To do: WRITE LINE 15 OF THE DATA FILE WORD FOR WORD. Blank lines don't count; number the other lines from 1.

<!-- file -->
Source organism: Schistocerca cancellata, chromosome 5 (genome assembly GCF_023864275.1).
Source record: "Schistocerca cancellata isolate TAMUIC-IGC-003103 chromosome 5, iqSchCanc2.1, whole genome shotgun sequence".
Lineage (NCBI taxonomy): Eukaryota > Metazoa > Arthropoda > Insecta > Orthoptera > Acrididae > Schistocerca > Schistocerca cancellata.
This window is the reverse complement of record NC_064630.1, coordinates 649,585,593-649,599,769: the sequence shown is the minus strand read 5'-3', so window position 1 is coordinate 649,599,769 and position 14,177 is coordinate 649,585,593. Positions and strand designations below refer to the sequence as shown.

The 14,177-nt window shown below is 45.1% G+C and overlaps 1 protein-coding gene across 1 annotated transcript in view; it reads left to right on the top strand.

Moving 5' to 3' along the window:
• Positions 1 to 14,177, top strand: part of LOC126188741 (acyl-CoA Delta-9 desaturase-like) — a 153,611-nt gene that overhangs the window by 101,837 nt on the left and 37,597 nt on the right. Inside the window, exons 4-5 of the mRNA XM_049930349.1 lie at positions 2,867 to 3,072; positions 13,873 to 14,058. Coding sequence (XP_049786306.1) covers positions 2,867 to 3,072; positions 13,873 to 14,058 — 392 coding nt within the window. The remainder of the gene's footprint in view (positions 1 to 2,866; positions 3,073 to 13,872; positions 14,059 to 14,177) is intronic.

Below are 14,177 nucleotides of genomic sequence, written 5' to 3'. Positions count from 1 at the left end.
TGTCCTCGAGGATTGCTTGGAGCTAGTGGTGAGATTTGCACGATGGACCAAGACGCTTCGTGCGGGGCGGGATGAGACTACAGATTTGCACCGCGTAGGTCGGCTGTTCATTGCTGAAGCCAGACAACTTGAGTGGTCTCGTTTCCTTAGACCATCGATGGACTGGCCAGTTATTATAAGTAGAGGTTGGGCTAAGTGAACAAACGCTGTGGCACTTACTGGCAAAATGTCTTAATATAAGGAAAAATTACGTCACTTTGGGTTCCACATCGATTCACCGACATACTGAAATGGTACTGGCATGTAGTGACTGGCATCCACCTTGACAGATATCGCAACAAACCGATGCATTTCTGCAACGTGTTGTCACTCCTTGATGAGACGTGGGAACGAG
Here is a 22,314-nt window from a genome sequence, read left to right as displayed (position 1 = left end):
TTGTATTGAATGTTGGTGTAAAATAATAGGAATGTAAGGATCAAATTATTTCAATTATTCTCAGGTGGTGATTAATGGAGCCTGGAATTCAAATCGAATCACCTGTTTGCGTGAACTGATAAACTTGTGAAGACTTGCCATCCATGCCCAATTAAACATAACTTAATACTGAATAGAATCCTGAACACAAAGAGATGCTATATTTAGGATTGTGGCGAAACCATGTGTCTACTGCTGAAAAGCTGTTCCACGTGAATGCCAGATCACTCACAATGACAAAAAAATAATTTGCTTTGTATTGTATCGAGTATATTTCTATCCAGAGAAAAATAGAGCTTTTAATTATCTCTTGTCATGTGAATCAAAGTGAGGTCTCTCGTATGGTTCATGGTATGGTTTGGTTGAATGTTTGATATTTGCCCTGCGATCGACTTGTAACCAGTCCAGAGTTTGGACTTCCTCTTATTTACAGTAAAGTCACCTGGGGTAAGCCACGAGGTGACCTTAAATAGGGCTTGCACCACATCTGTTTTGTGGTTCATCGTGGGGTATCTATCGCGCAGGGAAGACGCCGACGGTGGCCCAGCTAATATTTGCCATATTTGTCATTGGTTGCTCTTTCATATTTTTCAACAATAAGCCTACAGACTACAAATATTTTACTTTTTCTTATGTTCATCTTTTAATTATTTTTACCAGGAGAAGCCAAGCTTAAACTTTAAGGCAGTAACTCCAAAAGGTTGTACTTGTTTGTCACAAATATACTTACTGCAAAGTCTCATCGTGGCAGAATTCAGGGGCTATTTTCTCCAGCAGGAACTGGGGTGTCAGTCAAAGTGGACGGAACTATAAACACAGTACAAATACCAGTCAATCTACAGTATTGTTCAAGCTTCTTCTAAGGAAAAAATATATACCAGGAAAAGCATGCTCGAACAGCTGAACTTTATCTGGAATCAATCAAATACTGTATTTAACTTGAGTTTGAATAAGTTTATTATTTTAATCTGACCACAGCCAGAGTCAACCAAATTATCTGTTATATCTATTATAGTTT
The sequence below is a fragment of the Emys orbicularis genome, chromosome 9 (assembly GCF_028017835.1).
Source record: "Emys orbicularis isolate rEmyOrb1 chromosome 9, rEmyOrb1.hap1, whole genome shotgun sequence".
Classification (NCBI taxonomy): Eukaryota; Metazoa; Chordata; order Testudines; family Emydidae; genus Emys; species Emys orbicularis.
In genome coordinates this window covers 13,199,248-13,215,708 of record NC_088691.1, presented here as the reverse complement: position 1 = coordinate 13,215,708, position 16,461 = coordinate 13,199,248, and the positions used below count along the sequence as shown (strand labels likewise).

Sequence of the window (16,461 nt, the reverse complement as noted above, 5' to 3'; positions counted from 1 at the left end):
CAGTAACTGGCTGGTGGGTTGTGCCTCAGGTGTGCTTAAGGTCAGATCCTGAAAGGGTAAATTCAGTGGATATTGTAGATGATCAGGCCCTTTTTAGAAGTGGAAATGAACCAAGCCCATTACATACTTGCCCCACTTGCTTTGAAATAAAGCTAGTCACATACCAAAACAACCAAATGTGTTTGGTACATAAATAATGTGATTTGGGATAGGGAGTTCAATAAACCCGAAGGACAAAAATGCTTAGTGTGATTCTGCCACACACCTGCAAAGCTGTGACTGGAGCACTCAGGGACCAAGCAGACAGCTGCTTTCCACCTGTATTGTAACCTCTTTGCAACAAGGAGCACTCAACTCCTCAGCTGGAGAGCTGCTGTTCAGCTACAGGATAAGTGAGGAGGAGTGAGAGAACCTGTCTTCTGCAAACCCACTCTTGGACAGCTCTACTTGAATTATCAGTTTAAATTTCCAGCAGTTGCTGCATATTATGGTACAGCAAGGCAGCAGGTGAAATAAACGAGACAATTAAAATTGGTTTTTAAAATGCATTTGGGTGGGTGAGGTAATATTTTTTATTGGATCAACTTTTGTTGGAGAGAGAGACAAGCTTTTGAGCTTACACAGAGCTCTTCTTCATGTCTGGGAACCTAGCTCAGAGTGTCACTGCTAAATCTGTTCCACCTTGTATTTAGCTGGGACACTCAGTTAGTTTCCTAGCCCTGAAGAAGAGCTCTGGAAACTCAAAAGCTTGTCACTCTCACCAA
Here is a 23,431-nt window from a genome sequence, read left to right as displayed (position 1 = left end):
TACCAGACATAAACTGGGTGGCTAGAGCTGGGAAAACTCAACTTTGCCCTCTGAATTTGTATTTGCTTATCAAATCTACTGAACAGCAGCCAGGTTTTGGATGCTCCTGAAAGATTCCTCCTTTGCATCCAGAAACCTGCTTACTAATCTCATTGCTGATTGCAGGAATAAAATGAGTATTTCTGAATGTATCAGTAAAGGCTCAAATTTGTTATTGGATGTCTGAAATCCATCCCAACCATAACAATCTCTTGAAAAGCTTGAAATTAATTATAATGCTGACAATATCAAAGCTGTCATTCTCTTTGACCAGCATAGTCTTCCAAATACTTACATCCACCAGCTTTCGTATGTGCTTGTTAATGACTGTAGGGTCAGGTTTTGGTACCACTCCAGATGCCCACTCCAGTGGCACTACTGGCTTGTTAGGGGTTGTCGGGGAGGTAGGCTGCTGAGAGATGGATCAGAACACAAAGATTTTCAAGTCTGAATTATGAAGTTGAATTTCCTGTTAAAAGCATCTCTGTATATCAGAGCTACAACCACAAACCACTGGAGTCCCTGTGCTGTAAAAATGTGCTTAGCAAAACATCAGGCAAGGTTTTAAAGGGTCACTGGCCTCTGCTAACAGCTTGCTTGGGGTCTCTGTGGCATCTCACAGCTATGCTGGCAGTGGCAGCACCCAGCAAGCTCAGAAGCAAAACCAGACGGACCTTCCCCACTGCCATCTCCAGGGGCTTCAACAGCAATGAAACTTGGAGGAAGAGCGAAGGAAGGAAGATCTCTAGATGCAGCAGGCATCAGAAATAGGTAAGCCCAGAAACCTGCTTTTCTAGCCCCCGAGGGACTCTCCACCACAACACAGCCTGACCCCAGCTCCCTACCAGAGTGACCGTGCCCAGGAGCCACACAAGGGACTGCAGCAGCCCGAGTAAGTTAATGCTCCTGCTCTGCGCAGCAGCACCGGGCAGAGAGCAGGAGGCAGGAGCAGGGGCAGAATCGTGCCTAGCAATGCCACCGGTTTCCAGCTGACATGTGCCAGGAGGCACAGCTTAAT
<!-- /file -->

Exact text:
In genome coordinates this window covers 13,199,248-13,215,708 of record NC_088691.1, presented here as the reverse complement: position 1 = coordinate 13,215,708, position 16,461 = coordinate 13,199,248, and the positions used below count along the sequence as shown (strand labels likewise).